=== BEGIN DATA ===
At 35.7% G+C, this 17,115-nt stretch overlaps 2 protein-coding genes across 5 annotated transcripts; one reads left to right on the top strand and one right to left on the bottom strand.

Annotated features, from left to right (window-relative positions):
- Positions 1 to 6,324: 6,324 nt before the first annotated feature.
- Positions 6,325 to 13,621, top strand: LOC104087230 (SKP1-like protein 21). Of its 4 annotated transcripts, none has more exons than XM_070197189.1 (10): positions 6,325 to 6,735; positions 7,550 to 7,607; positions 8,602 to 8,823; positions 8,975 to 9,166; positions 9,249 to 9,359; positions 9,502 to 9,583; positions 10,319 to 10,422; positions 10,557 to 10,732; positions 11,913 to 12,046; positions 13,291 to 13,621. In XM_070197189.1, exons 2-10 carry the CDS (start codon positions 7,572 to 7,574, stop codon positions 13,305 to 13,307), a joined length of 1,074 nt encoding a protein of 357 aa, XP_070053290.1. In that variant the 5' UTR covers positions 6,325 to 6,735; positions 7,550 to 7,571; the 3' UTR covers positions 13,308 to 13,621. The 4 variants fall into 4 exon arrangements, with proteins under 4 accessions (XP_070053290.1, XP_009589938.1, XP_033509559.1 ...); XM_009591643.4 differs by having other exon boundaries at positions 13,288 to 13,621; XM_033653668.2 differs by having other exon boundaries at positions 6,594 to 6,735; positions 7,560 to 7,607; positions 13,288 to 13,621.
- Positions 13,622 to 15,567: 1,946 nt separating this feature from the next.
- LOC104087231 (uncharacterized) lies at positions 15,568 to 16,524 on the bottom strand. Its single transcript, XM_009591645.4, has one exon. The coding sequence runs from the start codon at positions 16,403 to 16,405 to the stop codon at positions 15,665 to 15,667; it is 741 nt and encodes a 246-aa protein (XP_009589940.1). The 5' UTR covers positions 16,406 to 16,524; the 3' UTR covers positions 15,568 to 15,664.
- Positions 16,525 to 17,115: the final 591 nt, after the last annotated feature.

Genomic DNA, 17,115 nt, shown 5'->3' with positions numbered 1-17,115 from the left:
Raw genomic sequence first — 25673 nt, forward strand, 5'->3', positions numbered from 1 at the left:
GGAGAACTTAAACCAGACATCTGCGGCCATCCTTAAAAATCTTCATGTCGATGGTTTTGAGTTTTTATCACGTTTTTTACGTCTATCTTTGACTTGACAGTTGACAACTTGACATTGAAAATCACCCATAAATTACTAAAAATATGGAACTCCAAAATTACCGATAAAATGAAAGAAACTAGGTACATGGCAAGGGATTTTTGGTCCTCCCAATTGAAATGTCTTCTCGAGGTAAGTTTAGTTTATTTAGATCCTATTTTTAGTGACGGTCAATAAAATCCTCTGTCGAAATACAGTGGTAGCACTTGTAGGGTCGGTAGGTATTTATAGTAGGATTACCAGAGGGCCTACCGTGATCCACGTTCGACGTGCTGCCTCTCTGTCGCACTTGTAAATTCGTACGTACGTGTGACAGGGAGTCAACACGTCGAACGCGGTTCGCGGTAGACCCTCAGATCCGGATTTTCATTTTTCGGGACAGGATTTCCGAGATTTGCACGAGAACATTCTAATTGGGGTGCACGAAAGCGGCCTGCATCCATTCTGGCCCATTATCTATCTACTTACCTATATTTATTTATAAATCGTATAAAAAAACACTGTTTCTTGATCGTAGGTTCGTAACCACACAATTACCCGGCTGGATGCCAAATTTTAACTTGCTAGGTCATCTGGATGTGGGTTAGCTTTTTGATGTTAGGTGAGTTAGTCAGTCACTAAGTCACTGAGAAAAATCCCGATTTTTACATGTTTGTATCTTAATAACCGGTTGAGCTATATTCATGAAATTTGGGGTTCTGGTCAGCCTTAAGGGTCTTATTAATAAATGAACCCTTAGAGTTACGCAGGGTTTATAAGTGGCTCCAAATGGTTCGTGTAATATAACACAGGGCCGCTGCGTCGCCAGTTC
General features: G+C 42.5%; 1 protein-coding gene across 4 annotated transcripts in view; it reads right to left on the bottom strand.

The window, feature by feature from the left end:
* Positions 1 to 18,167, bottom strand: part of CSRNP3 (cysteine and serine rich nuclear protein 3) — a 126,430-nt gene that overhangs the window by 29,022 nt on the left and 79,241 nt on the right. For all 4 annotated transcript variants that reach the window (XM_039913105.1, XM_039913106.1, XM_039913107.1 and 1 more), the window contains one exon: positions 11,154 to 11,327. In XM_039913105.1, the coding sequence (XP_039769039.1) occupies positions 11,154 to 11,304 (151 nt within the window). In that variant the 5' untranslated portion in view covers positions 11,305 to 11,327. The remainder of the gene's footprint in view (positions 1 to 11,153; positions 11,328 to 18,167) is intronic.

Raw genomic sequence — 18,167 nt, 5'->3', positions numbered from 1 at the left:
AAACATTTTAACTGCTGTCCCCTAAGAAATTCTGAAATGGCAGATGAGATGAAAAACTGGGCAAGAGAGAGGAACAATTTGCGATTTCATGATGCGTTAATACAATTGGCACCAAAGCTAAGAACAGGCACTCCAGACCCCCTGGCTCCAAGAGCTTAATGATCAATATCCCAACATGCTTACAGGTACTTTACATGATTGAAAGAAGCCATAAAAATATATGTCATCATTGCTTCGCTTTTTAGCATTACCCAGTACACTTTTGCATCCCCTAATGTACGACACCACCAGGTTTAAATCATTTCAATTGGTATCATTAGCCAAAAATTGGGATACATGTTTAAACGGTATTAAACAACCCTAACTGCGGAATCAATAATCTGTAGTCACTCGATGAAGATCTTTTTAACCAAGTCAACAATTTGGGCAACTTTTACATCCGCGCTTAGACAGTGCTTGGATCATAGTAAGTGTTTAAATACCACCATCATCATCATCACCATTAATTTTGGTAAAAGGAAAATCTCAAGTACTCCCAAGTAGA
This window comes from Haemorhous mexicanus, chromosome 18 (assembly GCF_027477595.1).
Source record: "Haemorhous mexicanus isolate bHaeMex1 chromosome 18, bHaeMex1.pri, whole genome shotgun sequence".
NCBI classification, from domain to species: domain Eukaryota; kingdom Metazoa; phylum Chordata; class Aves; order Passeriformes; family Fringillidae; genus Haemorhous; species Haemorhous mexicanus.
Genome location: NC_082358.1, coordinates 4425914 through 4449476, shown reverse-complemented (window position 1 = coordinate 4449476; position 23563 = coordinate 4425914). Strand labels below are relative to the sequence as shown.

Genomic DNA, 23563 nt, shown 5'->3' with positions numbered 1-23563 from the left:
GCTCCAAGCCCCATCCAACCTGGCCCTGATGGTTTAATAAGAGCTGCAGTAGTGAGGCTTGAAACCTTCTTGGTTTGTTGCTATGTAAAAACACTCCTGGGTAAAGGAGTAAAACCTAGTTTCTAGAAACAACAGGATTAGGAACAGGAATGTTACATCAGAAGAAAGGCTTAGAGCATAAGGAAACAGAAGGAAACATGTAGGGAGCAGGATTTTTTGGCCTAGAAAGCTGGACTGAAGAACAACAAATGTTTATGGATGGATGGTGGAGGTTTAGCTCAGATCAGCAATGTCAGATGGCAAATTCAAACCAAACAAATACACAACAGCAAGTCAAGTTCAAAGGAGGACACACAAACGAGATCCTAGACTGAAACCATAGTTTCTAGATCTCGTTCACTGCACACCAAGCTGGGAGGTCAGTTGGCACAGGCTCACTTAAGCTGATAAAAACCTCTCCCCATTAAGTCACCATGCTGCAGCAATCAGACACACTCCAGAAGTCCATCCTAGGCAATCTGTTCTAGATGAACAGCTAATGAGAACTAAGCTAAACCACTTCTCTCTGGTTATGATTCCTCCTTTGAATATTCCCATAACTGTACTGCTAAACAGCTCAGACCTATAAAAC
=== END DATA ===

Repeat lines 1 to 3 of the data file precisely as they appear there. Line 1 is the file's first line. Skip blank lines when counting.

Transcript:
At 35.7% G+C, this 17,115-nt stretch overlaps 2 protein-coding genes across 5 annotated transcripts; one reads left to right on the top strand and one right to left on the bottom strand.

Annotated features, from left to right (window-relative positions):
- Positions 1 to 6,324: 6,324 nt before the first annotated feature.